For decades, the object of international climate governance has been greenhouse gases, standardised to tonnes of carbon dioxide-equivalent. The ongoing inadequacy of decarbonisation efforts based on this system has prompted calls to expand the scope of international climate governance to include restrictions on the supply of fossil fuels.

As China’s government finalises the country’s 13th Five Year Plan for economic development (2016–2020), this article takes stock of recent changes in China’s economy and energy system since the turn of the century, and looks ahead to the likely trajectory of China’s emissions over the next decade.

The Paris climate conference provides an important opportunity to advance global cooperation toward a low-carbon future that greatly mitigates climate risks and helps countries adapt to those risks already locked-in. This paper has highlighted the keys to successful international climate cooperation in Paris and beyond.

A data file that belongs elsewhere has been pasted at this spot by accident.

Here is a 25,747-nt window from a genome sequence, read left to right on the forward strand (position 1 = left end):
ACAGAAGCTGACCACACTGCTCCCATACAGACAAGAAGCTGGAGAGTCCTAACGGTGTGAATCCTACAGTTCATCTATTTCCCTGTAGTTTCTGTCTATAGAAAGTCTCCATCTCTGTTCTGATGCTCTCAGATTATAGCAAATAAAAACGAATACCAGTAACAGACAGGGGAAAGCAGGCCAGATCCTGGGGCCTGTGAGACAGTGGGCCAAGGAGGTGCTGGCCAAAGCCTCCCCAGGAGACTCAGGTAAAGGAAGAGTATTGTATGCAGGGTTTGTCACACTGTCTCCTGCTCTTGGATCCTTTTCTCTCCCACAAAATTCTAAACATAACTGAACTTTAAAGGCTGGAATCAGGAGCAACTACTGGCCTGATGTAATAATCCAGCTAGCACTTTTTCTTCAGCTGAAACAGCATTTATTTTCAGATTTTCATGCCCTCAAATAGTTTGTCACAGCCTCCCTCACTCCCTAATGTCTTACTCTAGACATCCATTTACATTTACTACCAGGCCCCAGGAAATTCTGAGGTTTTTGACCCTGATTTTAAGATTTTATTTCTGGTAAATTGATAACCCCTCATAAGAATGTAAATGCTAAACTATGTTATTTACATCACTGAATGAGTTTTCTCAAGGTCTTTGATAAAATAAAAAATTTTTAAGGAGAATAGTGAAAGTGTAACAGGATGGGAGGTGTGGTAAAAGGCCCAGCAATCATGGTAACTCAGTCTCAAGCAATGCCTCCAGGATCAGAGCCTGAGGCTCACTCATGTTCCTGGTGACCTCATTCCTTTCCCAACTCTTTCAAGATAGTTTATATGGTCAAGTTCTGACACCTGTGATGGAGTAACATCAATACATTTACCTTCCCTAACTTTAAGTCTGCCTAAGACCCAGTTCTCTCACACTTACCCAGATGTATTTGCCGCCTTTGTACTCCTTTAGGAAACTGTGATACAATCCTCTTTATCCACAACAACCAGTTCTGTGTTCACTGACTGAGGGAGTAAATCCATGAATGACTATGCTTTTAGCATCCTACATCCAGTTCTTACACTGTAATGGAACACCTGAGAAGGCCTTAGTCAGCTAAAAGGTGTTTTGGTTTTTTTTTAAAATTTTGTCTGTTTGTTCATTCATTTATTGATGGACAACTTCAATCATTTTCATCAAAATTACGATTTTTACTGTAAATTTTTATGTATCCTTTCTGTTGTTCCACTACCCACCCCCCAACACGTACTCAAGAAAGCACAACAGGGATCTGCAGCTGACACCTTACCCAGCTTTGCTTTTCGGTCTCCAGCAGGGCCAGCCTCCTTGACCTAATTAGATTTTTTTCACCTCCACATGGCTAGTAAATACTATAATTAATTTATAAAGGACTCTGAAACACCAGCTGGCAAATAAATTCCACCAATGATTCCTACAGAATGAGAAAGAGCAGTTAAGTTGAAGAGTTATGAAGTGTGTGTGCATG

Domestic economic gains from action to tackle climate change include improved air quality, increased energy efficiency, and clean technology innovation ‘spillovers’ says this paper released today by the Grantham Research Institute on Climate Change and London School of Economics

China’s economy is undergoing a major structural transformation towards a new development model focused on achieving better quality growth that is more economically and environmentally sustainable, and achieves better social outcomes for the Chinese people.

The purpose of this paper is twofold: (i) to provide a theoretical framework for analysing international climate policy architectures and their effectiveness, covering